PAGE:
Beatriz Arcos, 28, and Pablo Molina, 27, would never have met if Ciudad Real and Valladolid had offered them good working conditions. Madrid joined their paths in search of employment and love did the rest. Now they live together in the capital and have turned their living room into a pleasant office. Both belong to a generation born in provincial capitals that once could seduce young people with a university education. When they were born, in the 90s, the demographic exodus hit the towns while the medium-sized cities resisted; But the new migratory trends show that these nuclei, normally provincial capitals, are no longer able to retain that talent. La Manchega Arcos, specialist in marketing, illustrates: “Most of my friends are out [de Ciudad Real], especially here ”. The Castilian Molina, a telecommunications engineer, says that even while partying, he has known parallel stories of those who left their cities looking for opportunities.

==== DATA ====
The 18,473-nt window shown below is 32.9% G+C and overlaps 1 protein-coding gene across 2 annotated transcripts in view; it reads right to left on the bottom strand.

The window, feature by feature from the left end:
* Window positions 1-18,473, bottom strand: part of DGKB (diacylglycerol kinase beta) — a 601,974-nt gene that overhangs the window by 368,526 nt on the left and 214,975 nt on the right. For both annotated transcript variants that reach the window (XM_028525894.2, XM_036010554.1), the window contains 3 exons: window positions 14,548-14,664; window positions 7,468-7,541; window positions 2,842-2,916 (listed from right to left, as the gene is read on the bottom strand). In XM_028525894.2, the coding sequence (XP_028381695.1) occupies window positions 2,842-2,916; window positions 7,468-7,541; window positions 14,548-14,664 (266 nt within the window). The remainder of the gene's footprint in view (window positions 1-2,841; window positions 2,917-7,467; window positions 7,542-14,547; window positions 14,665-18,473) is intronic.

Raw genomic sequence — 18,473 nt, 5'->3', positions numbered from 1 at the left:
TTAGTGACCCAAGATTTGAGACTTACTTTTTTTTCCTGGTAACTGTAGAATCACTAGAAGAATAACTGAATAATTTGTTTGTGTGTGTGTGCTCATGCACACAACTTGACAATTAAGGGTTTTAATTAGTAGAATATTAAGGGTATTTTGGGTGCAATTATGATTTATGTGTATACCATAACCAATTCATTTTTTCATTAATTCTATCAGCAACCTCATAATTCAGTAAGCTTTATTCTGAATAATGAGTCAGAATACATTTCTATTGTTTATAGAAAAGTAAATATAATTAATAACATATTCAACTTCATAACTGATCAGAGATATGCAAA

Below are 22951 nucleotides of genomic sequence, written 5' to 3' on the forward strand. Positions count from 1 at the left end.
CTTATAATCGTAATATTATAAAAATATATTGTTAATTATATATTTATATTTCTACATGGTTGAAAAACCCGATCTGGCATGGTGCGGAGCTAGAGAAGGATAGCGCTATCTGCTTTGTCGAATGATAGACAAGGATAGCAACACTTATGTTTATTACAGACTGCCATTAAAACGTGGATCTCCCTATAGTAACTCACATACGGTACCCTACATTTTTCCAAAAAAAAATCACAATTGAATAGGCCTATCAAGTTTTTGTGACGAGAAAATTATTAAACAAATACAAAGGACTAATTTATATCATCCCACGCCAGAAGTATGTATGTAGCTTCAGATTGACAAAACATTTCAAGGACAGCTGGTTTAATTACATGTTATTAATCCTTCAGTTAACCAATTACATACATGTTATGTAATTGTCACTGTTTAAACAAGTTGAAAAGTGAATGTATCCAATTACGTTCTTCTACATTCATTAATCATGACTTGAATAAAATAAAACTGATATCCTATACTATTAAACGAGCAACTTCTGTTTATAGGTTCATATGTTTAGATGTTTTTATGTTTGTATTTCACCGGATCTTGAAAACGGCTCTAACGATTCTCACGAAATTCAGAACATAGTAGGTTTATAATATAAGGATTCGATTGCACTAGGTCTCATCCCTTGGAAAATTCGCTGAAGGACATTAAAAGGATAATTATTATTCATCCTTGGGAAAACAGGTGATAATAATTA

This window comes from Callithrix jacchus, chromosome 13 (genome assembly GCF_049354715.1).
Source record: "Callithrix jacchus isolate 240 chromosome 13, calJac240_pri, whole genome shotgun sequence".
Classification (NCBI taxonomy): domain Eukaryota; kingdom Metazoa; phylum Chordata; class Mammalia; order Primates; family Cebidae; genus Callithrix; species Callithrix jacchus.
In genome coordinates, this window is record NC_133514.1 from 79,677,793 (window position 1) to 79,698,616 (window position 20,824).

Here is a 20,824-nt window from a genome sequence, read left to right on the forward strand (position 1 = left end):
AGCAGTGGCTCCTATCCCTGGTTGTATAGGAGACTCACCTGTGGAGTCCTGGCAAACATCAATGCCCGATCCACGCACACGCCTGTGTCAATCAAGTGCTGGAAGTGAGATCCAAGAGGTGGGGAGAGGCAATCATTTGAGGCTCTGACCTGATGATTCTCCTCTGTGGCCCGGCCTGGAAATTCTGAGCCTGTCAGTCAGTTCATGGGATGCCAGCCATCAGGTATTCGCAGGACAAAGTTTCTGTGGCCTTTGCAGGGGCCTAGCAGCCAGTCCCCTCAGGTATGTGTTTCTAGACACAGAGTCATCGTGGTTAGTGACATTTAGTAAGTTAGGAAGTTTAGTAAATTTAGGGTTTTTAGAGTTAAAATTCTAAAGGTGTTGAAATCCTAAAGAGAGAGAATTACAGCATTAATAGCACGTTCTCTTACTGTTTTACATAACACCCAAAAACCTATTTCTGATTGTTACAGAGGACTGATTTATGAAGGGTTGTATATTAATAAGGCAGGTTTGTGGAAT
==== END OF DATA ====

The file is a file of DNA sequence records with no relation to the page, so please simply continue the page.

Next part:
Internal migration flows have changed in 25 years. The report From rural to interurban exodus of university graduates: the second wave of depopulation, by Miguel González and Antonio López-Gay, specialists in demography at the Autonomous University of Barcelona, reflects that the classic journey from the towns to the city has resulted in an interurban movement that monopolizes Madrid. González highlights that the capital absorbs the young and university population of provincial capitals, because those populations in the interior and northwest “have a productive fabric with little technological capacity and incapable of employing the growing number of native university students.”
The most affected community is Castilla y León, which inevitably loses highly qualified population. In 1992, 24% of young people who migrated from this region both to other areas of Spain and abroad had a university degree. In 2018, this figure rose to 60%. Territories such as Extremadura, Castilla-La Mancha, Asturias or Cantabria also suffer this talent drain with the same fate. In that same 2018, 63% of young people from all over Spain who traveled to Madrid had higher education.